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The New Zealand pin-up girl for jeans and Western apparel company Wrangler is not a six-foot model and built like a giraffe.
In fact, Casey Evans would describe herself as more low to the ground with her feet firmly planted on Catlins
She’s an Owaka farmer, horse trainer, mum and a teacher. And she sings — oh yeah, the cowgirl sings.
Her voice is probably what Casey is best known for at rodeos and gigs throughout Australasia, along with her presence on the rodeo circuit and prowess on the back of a horse as a barrel racer.
It’s what got Wrangler’s attention, when she fronted up to the company, which began in America in 1947 and started in Australia in 2003.
"I approached Wrangler for sponsorship for Southern Barrel Racing. They had none available but they asked was I interested in being a ambassador for their clothing.
"I did the application and thought, yeah right, that'll never happen, and didn't think too much about it. I figured, what have I got to lose?"
To her delight, the company that makes jeans and a premium Western clothing line, chose her as the New Zealand ambassador.
"They wanted their clothes to be worn by real people, and by people of all shapes and sizes. That was why I was asked. I'm definitely not a model shape."
That was a year ago and Wrangler has just signed her for another year, and as a sponsored rider.
"I thought it was going to be a short-term thing. But it’s worked beautifully, because I practically live in the clothes anyway, and it works in with the family life, the horse training, singing and rodeo."
She is also the brand ambassador for Twisted X Boots and Thomas Cook & Pure Western.
There are no professional photographers on her "shoots". It’s usually husband Rhys taking the pictures on his cellphone, which are posted on social media feeds with a howdy doody message from Casey about what she’s up to on the farm and in life.
"I sing all the time, around the farm, on the back of a horse. My husband’s always recording bits of songs. About 90% of my songs come to me when I'm driving, when that part of your brain is freed up."
Between songs, she's getting a big kick out of seeing the burgeoning talent of her 3-year-old twins Luke and Cole.
They’re already playing ukulele and barrel racing on the lead rein, on their miniature horses Honey and Sugar. But it won’t be long until they’re taking the reins.
"They competed at the Mataura rodeo. They loved it — they especially loved getting $5 for (placing) third and fourth."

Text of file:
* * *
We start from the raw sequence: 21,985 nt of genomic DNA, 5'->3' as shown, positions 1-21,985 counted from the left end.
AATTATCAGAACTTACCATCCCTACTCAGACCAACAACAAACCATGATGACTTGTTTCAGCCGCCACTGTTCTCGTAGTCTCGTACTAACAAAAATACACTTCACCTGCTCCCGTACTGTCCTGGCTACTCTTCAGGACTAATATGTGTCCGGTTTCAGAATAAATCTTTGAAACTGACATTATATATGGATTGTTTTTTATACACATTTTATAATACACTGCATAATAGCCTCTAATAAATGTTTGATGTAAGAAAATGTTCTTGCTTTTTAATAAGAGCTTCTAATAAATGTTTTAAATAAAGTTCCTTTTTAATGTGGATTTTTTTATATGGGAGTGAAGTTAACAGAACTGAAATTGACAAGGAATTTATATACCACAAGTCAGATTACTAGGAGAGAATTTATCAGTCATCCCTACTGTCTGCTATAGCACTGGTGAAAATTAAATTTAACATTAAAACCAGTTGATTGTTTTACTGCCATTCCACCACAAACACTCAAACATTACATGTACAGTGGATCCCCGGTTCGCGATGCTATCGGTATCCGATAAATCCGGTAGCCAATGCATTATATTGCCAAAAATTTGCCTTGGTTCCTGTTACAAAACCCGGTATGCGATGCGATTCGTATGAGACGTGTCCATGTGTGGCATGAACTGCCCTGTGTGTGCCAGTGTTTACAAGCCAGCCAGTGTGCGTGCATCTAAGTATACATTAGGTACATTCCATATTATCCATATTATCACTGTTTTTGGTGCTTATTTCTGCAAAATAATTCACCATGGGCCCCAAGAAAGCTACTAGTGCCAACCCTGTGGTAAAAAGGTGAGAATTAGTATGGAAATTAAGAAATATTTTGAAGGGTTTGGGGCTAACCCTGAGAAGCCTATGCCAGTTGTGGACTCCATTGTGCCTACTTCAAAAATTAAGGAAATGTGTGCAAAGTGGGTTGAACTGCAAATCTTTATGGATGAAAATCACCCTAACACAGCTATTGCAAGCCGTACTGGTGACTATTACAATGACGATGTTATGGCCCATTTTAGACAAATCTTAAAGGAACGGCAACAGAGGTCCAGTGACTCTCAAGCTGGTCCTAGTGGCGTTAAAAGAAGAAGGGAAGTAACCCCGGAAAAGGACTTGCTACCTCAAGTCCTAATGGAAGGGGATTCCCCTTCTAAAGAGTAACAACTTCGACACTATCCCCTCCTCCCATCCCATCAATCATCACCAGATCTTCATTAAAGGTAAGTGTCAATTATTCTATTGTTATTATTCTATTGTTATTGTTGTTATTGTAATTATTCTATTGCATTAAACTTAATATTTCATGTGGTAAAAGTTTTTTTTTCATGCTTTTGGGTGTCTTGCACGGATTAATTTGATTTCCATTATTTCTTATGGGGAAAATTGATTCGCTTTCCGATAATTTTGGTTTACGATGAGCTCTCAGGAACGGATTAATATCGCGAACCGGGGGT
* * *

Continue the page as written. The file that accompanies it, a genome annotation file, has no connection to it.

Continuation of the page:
Like her children, she rode from the age of 2 and grew up rurally, in her case, Middlemarch. Her husband Rhys, who hails from Wales originally, brought her to the Catlins to farm. She attributes her singing and musical talent to her grandfather, Russell Kennett, of Dunedin, who died last year at the age of 92.
"He would be my biggest driving force. His violin is in my music room at home."
Life for the 32-year-old may seem as sweet as her vocals. But it has not been without serious health and physical challenges.
In week two of Covid lockdown, she was out riding Skipper, a 3-year-old at the time. Because of his placid nature, he may end up being her banner and trick horse at rodeos and exhibitions. But sometimes he is a little too relaxed.
"He stumbled and down he went and fell on top of me."
She dragged herself out from under him, more worried about the horse, because he was slow to get up.
She had no cellphone and had to wait until her husband came by to move some stock.
Skipper was OK, but Casey clearly wasn’t.
"I thought I’d just sprained my ankle, but it was really sore, with this pain in my lower leg."
Turned out she had broken her leg and she now sports a big scar where they had to operate and put pins in both her leg and ankle.
She was back riding within three months. It did not slow her down creatively either.
In fact, it was a lot like a few years back, when she was recovering from an operation to correct Chiari malformation, where a part of the brain (the cerebellum) at the back of the skull bulges through a normal opening in the skull where it joins the spinal canal.
As it did then, the enforced isolation and inactivity made her voice and song-writing much stronger and more focused.
She has released three singles, Somewhere, Take the Pain Away and Wild & Free last September, which will soon have an accompanying video. The song debuted on the Breeze radio station on release day and made No 1 on the New Zealand country charts and seventh of all genres on iTunes.
A recent music review described her voice as having a Nashville sound with an organic blend of country, pop and rock.
She was due to record some of her songs in Australia, but the closed borders and quarantine put paid to that, which means she may have to do it in New Zealand.
"I have no idea when. But I'm not worried. Things happen for a reason. I'm a great believer in that. It will all happen when it’s supposed to."
If the pandemic and accident hadn't happened, she said she probably wouldn't have taken up other public speaking engagements, such as the Otago Equine Expo last year. She was even the MC at the Millers Flat rodeo recently, where she was asked to step in at the last moment.
More used to setting up a microphone and singing in front of it than talking into it, these gigs have produced new challenges that she has embraced.
"If I hadn’t broken my leg I wouldn't have written the songs I did and I would have never talked on a mike. Without it, I wouldn’t have doors opening now.
"I’ve been around rodeos hundreds of times to sing. Singing’s different. Talking in public is a whole lot different. It’s like I’ve stepped into another role."